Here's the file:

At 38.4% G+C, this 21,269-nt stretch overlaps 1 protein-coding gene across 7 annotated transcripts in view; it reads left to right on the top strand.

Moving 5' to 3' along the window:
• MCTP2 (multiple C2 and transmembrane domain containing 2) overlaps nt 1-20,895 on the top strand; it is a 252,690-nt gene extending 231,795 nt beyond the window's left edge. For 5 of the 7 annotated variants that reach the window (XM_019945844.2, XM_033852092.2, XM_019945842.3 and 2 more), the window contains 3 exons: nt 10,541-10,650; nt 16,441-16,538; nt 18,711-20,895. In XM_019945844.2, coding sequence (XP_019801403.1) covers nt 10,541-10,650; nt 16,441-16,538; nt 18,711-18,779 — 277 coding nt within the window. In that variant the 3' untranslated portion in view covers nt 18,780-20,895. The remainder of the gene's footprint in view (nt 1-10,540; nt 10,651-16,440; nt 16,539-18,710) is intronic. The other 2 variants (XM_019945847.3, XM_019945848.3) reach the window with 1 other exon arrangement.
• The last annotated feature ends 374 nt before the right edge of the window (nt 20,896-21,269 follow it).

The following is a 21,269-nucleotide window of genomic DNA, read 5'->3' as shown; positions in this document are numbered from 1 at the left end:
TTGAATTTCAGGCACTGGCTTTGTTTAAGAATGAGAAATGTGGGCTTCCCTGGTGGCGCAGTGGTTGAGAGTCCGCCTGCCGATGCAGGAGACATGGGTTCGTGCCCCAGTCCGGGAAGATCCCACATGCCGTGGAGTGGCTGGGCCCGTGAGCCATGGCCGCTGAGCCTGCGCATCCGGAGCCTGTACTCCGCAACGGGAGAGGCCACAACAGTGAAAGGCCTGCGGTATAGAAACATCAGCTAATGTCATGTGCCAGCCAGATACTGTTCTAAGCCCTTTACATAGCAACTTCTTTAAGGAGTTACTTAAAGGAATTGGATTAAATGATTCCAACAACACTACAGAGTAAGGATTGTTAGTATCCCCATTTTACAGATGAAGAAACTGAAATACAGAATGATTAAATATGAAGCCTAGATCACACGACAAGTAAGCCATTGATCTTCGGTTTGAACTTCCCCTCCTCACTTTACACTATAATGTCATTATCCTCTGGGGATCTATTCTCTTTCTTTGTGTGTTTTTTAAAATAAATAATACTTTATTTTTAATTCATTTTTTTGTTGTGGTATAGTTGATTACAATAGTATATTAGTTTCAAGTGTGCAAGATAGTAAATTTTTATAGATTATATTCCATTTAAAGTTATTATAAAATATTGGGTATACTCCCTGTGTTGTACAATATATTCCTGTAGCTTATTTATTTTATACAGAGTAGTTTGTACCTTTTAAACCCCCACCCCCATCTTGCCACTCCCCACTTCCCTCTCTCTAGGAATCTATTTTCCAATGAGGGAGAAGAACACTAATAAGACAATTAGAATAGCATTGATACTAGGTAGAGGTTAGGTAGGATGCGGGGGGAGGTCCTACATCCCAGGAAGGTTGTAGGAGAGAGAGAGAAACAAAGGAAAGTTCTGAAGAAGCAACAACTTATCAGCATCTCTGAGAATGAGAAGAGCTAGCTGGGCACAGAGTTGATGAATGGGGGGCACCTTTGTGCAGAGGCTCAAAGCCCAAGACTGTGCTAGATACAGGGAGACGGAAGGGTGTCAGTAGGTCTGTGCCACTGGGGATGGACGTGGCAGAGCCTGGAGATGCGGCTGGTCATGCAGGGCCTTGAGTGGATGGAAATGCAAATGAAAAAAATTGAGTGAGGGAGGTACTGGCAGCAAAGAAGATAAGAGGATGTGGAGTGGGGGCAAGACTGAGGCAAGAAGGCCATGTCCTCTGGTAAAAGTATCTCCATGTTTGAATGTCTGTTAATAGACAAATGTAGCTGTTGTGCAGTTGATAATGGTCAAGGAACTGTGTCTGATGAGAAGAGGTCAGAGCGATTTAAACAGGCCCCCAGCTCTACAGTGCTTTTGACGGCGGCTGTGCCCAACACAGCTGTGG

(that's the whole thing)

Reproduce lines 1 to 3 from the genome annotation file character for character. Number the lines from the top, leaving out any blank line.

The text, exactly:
At 38.4% G+C, this 21,269-nt stretch overlaps 1 protein-coding gene across 7 annotated transcripts in view; it reads left to right on the top strand.

Moving 5' to 3' along the window:
• MCTP2 (multiple C2 and transmembrane domain containing 2) overlaps nt 1-20,895 on the top strand; it is a 252,690-nt gene extending 231,795 nt beyond the window's left edge. For 5 of the 7 annotated variants that reach the window (XM_019945844.2, XM_033852092.2, XM_019945842.3 and 2 more), the window contains 3 exons: nt 10,541-10,650; nt 16,441-16,538; nt 18,711-20,895. In XM_019945844.2, coding sequence (XP_019801403.1) covers nt 10,541-10,650; nt 16,441-16,538; nt 18,711-18,779 — 277 coding nt within the window. In that variant the 3' untranslated portion in view covers nt 18,780-20,895. The remainder of the gene's footprint in view (nt 1-10,540; nt 10,651-16,440; nt 16,539-18,710) is intronic. The other 2 variants (XM_019945847.3, XM_019945848.3) reach the window with 1 other exon arrangement.